Canada and the Vietnam War

From Academic Kids

Canada's official position was as a "non-participant" in the Vietnam War, but the war had an important impact on the country and Canada and Canadians had an impact on the conflict itself.



Canada had eagerly joined the United States in earlier Cold War conflicts such as the Korean War and was viewed as America's closest ally. While Canada was committed to the western cause in the Cold War, the country was also committed to multilateralism and the United Nations, especially under Lester B. Pearson from 1963 to 1968. Canada thus found itself in a difficult position caught between its two foreign policy objectives. Canada never agreed with the Truman or Eisenhower Doctrines that communism itself must be opposed, rather its policy was that illegal acts of international aggression must be opposed.

During the first conflict between France and the Indo-China nationalist and communist parties Canada remained uninvolved but provided modest diplomatic and economic support to the French. Behind the scenes Canadian diplomats tried to discourage both France and the United States from escalating the conflict in a part of the world Canadians had decided was not strategically vital.

Canada thus laid out six criteria that would need to meet before it joined a war effort or an Asian alliance group like SEATO.

  1. It had to be more than a military alliance, also involve cultural and trade ties.
  2. It had to demonstrably meet the will of the people in the countries involved
  3. Other free Asian states had to support it directly or in principle
  4. France had to refer the conflict to United Nations
  5. Any multilateral action must conform to the UN charter
  6. Any action had to be divorced from all elements of colonialism

These criteria effectively guaranteed Canada would not participate in Vietnam.

At the start of the war Canada, to its relief, could not enter combat as it was appointed to the UN truce commissions and thus had to remain officially neutral in the conflict. The Canadian negotiators were strongly on the side of the Americans, however. Some delegates even engaged in espionage on behalf of the Americans, with the approval of the Canadian government. Canada also sent foreign aid to South Vietnam, that while humanitarian, was directed by the Americans.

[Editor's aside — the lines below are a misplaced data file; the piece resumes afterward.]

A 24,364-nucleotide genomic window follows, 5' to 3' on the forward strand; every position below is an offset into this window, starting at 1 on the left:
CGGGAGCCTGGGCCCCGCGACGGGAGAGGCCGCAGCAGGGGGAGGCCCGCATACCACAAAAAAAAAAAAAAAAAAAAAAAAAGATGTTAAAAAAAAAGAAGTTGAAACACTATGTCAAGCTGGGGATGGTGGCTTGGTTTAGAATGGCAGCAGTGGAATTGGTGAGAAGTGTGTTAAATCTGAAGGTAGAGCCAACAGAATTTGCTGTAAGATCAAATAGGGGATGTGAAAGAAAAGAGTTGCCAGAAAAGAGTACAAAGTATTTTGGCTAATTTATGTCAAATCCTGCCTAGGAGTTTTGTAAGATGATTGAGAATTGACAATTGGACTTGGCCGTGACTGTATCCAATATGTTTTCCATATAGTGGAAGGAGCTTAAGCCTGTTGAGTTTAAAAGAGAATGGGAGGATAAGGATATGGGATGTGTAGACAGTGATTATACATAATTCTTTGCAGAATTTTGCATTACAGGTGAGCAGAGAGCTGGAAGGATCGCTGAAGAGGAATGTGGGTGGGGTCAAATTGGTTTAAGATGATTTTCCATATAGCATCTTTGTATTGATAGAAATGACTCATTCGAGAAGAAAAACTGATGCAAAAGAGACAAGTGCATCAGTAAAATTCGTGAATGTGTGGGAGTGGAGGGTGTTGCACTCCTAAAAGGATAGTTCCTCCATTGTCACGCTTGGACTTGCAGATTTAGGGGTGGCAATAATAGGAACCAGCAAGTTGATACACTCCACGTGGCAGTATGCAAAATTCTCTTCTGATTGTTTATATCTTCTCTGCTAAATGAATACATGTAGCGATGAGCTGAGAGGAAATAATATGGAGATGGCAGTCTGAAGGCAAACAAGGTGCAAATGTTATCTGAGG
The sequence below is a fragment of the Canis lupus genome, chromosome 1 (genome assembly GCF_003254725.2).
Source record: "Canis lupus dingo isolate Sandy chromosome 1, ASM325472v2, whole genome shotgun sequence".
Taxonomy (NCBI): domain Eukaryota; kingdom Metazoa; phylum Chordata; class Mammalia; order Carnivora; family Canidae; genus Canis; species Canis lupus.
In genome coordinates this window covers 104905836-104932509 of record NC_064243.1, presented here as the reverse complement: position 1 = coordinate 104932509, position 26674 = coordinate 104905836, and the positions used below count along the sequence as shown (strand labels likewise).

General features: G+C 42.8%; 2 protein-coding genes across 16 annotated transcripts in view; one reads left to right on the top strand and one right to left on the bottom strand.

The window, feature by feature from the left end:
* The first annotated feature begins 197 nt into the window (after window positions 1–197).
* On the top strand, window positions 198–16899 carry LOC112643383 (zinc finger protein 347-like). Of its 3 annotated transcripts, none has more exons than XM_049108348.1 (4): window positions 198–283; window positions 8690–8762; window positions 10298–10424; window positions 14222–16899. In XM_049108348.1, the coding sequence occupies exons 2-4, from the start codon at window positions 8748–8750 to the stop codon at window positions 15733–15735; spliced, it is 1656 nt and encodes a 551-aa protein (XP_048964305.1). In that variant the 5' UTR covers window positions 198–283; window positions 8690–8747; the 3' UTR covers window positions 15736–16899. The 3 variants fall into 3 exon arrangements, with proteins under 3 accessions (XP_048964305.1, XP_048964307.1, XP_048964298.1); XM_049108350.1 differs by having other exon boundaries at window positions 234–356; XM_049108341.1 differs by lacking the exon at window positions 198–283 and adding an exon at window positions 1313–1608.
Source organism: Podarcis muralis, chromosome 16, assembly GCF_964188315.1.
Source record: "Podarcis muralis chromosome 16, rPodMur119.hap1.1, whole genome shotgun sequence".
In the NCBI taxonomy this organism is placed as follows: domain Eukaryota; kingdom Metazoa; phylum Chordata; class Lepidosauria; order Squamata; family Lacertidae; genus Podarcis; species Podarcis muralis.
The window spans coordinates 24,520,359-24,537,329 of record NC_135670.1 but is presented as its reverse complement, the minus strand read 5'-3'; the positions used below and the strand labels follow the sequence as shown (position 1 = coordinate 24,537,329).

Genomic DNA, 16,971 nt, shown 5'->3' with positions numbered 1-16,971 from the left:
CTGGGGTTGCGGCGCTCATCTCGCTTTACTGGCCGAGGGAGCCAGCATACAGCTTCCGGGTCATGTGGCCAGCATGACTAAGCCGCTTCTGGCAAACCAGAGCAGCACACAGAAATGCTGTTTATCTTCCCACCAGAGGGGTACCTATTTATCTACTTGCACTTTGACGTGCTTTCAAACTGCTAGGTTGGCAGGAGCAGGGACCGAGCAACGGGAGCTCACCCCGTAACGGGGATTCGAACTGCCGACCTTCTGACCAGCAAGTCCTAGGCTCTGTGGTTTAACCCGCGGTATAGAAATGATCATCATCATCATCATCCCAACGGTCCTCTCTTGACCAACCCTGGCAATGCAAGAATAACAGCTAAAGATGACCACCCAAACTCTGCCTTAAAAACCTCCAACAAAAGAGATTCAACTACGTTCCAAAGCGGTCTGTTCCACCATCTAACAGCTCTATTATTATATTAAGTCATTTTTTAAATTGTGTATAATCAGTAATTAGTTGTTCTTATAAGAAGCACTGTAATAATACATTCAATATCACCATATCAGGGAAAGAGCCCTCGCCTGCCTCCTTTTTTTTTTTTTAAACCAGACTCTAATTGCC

Canada tried to play a mediator role to help reach a conclusion that could allow the U.S. to honorably leave the conflict that prime minister of Canada Lester Bowles Pearson thought was a horrible mistake.

As the war escalated, relations between the two nations deteriorated. The lowest point was in April 2, 1965 when Pearson gave a speech at Temple University in the United States which called for a reduction in the bombing of North Vietnam. When a furious President Lyndon B. Johnson met with Pearson, he grabbed the much smaller Canadian by the shirt collar, lifted him off the rug, and yelled, "You pissed on my rug!" After this incident, the two men somehow found ways to resolve their differences over the war--the fact that they both met together in Canada two times afterward--one of them being Expo '67 during LBJ's whirlwind visit to the country.

Draft dodgers

Main article: Draft dodgers

A large number of draft dodgers, young American men facing conscription for the Vietnam War, decided to relocate to Canada rather than serve in the armed forces. Concentrated in Montreal, Toronto and Vancouver, this group was at first assisted by the Student Union for Peace Action, a campus-based Canadian anti-war group with connections to Students for a Democratic Society in the United States. Canadian immigration policy at the time made it easy for immigrants from all countries to obtain legal status in Canada. By late 1967, dodgers were being assisted primarily by over 20 independent and locally based anti-draft groups, such as the Toronto Anti-Draft Programme (

Following the dodgers, deserters from the American forces also made their way to Canada. There was pressure from the United States and Canada to have them arrested, or at least stopped at the border. In May 1969 the Canadian government ceased its active discrimination against deserters after facing extensive criticism.

The population of draft dodgers had an impact on Canadian society. The influx of young, educated, and left-leaning individuals affected Canada's academic and cultural institutions. These new arrivals tended to balance the "brain drain" that Canada had experienced. While some draft dodgers returned to the United States after they were pardoned by Jimmy Carter in 1977, many stayed. Deserters were never pardoned and may still face pro forma arrest and release. Estimates of how many Americans settled in Canada to avoid service vary greatly. Canadian immigration statistics show that 20,000 to 30,000 draft eligible males came to Canada as immigrants in the Vietnam era. This group has helped to shift Canadian politics further to the left of those in the United States.